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New Insulin Pump Successful In Treating Diabetic Patients

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A Canadian research group last week reported it could fully regulate blood sugar levels in diabetic patients with the help of an improved version of a small pump now being used at the Medical School.

Dr. A.M. Albisser, director of biomedical research at Toronto's Hospital for Sick Children, told scientists last week at the annual meeting of the American Association for the Advancement of Science that a lighter and fully automated pump could normalize blood sugar levels at all times of the day by continuously injecting small doses of insulin into a large vein.

Dr. John L. Kitzmiller, assistant professor of Obstetrics and Gynecology, is currently using an earlier model of the pump known as Auto-Syringe for women in their first eight weeks of pregnancy. The pump prevents fluctuations in blood sugar levels from daily insulin injections.

Because of the pump's bulkiness, Kitzmiller's patients switch to the method of daily injections once they are past the eight-week mark, the period he says is most crucial to the child's development. However, he said Monday that not all diabetics require the Auto-Syringe's precise treatment. In addition, its eight ounces, constantly needed adjustments and $1100 price tag made it more impractical than regular insulin injections.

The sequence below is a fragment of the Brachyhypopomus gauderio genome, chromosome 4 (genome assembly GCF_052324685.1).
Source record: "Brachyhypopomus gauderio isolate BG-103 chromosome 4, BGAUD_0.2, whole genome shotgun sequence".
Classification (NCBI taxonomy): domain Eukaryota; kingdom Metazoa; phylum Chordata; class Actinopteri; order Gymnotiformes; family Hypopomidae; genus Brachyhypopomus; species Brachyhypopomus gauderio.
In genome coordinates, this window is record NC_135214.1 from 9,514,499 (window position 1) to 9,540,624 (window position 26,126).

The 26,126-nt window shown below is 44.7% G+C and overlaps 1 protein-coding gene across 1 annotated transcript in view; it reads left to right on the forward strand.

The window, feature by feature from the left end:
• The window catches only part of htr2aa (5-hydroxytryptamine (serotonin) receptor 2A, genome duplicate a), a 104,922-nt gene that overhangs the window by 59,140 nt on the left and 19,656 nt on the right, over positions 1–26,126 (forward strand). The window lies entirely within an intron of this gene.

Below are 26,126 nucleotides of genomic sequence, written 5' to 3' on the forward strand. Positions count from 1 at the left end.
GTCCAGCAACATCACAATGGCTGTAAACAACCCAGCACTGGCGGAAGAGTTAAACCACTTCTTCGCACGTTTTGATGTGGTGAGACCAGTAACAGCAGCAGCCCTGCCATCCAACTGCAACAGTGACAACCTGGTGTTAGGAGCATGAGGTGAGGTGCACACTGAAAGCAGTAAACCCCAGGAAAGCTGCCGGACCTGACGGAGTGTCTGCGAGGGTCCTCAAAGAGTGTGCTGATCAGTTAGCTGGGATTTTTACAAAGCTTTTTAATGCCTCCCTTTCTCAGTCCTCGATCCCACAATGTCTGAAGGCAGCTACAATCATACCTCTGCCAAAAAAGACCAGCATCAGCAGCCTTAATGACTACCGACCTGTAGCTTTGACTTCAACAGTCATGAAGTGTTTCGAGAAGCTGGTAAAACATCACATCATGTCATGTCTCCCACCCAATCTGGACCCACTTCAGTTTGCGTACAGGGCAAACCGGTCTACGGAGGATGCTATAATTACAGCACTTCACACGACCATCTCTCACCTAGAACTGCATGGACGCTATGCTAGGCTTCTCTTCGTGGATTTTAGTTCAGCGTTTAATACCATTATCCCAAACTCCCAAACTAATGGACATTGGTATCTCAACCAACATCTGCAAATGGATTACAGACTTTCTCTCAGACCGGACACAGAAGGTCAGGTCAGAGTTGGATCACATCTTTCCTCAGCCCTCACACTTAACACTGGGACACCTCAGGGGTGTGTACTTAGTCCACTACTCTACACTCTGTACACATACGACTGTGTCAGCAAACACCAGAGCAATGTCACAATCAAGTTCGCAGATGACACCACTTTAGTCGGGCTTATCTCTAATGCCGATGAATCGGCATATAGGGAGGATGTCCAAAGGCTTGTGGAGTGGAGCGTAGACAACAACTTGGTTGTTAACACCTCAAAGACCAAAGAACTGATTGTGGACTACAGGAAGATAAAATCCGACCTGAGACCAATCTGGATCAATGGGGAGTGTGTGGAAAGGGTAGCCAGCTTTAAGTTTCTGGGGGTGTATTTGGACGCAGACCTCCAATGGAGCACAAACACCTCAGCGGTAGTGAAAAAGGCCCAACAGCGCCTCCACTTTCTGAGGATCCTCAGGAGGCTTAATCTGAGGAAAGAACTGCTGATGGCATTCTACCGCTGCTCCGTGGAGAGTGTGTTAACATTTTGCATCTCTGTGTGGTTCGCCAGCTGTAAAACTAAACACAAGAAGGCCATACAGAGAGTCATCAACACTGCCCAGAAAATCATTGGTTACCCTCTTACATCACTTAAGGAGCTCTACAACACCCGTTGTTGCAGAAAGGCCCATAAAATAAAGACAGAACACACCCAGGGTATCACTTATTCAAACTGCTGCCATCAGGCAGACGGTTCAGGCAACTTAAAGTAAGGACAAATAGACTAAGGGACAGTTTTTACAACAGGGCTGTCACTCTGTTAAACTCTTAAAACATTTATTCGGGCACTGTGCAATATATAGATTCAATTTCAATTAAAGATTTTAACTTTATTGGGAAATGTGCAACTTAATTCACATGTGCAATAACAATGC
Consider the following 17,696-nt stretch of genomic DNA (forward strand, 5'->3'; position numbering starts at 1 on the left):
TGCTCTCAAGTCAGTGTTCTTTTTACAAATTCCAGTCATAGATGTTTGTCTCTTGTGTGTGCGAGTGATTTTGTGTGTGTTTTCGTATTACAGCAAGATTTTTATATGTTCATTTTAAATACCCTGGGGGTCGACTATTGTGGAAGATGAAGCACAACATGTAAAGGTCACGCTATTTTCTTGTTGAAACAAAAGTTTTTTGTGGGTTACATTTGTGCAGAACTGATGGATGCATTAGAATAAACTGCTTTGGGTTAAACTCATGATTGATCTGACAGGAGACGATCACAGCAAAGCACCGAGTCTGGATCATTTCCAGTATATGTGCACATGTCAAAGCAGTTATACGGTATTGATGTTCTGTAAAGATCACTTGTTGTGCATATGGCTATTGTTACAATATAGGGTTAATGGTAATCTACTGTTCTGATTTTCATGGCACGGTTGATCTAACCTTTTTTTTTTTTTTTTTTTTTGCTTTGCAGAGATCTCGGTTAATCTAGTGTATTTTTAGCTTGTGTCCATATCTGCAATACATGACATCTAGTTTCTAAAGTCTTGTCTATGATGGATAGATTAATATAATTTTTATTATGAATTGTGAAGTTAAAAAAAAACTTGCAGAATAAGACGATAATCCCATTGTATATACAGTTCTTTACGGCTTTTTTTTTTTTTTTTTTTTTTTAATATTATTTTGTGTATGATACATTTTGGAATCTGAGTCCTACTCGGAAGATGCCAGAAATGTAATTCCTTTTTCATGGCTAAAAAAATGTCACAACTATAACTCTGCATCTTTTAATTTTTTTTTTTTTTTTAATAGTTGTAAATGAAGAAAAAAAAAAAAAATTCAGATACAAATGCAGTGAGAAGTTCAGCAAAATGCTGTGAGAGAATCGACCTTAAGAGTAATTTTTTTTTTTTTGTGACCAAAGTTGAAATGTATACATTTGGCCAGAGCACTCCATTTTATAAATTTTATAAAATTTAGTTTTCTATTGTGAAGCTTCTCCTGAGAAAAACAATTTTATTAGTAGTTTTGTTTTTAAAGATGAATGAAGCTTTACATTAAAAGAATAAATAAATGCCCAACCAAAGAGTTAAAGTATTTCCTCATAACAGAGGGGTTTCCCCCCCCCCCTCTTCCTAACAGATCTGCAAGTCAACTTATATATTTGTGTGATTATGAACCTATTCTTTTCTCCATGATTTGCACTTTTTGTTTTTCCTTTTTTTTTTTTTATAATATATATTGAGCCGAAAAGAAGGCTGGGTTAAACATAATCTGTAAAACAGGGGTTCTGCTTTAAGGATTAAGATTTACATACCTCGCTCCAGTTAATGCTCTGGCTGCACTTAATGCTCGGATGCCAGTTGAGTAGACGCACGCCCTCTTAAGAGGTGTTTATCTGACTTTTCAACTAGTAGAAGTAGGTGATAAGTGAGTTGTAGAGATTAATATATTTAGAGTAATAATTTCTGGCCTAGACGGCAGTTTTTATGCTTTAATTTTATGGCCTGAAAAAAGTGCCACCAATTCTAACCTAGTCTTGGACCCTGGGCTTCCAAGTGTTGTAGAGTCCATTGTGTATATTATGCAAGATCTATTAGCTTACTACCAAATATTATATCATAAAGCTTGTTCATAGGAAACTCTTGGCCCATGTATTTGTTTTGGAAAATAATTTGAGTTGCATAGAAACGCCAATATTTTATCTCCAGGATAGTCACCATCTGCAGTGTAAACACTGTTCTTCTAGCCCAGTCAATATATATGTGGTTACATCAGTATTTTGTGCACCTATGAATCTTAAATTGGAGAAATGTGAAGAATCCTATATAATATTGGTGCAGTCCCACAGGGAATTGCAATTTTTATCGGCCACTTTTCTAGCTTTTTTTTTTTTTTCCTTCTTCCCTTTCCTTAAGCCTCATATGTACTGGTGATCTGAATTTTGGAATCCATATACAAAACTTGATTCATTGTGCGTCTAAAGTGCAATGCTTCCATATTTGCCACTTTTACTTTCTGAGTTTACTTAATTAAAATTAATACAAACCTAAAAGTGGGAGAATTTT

Although Kitzmiller sees no immediate use for the new technology in his research, the Canadian innovaters are optimistic about the future of their pumps. "Clinical and animal studies have demonstrated the feasibility of this approach to control blood sugar," Albisser said. "Furthermore, the metabolic response to physical exercise is significantly improved, and the risk of low blood sugar levels--an undesirable consequence of excess insulin--is minimized."

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